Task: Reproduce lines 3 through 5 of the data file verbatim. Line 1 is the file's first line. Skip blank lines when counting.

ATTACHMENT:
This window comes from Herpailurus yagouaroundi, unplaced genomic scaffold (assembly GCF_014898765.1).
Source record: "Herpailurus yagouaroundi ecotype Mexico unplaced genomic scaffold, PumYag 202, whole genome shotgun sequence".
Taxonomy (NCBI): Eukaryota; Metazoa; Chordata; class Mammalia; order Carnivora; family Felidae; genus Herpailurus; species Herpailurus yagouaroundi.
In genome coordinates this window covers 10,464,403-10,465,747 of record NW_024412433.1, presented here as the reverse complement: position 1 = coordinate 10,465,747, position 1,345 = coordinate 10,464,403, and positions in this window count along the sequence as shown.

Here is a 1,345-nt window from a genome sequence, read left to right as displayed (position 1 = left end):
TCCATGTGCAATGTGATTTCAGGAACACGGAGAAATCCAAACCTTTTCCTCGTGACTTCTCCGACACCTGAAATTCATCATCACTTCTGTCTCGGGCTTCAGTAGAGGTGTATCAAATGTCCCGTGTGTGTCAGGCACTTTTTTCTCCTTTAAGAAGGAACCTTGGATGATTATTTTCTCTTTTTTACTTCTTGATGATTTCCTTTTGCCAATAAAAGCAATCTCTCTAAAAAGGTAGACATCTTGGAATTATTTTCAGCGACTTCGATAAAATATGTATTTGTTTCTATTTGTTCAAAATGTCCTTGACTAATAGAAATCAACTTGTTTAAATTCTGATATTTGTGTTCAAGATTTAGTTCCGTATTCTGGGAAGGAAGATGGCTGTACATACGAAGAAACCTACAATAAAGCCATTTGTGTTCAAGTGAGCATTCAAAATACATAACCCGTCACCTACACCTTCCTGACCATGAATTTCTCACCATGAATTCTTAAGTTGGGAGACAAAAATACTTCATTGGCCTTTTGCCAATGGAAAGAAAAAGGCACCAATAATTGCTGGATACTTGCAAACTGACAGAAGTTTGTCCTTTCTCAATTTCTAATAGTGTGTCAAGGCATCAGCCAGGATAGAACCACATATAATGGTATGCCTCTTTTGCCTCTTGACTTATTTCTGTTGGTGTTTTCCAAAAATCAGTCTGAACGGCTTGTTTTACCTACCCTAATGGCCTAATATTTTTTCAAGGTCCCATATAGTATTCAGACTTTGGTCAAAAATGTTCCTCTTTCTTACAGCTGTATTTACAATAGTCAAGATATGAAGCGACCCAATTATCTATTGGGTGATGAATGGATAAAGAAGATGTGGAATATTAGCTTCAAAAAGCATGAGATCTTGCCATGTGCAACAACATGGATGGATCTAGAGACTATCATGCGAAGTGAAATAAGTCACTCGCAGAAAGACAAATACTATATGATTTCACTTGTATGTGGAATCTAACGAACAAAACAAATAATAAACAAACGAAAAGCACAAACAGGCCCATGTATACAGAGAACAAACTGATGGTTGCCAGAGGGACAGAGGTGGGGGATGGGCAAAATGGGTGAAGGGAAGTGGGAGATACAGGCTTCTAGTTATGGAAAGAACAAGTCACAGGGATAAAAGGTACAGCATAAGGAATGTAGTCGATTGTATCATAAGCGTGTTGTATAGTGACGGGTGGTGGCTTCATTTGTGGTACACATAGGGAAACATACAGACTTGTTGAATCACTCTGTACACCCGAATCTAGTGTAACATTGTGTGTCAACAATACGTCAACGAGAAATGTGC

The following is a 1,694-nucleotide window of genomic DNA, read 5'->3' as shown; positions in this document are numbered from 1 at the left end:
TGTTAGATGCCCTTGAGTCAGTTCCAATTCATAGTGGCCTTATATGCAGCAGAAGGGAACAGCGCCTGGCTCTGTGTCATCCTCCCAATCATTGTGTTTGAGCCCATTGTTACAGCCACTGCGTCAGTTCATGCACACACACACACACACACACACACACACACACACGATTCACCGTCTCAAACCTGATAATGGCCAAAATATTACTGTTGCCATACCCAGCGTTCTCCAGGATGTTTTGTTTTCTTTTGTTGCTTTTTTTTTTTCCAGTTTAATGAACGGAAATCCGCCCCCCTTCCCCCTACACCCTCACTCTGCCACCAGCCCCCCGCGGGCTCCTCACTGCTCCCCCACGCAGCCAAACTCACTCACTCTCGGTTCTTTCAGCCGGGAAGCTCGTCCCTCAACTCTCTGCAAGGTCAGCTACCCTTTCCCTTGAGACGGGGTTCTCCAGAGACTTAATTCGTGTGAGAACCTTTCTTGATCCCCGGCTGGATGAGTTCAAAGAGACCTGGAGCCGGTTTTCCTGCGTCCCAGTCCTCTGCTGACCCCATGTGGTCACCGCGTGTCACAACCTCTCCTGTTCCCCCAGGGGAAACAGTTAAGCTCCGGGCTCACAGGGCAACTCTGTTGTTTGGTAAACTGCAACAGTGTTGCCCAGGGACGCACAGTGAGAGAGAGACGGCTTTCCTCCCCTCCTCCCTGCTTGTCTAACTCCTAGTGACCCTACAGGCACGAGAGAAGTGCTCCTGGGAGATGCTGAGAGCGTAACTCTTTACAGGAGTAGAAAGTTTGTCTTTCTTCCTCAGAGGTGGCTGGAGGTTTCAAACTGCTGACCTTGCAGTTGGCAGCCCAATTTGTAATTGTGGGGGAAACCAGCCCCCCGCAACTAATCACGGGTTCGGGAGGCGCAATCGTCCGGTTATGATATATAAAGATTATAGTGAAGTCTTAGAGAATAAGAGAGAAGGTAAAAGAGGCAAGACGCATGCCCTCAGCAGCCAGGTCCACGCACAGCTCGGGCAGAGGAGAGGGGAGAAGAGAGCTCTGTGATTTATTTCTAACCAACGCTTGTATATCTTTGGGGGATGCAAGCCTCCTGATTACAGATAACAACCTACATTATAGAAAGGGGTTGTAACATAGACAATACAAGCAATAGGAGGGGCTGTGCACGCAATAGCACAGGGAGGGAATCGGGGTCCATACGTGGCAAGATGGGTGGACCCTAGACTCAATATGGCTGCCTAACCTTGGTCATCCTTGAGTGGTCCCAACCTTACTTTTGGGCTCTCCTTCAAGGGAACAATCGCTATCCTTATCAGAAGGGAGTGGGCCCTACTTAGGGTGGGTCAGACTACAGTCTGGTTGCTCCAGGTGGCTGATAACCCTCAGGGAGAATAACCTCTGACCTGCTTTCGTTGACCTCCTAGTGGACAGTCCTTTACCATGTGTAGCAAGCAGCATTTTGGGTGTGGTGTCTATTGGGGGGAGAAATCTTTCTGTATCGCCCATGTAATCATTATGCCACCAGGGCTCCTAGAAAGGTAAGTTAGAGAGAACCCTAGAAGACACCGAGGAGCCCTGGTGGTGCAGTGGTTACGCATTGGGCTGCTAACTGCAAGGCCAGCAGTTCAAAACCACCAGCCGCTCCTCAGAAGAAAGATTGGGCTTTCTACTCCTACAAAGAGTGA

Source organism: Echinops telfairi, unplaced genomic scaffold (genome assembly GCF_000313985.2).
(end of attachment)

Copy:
Taxonomy (NCBI): Eukaryota; Metazoa; Chordata; class Mammalia; order Carnivora; family Felidae; genus Herpailurus; species Herpailurus yagouaroundi.
In genome coordinates this window covers 10,464,403-10,465,747 of record NW_024412433.1, presented here as the reverse complement: position 1 = coordinate 10,465,747, position 1,345 = coordinate 10,464,403, and positions in this window count along the sequence as shown.

Here is a 1,345-nt window from a genome sequence, read left to right as displayed (position 1 = left end):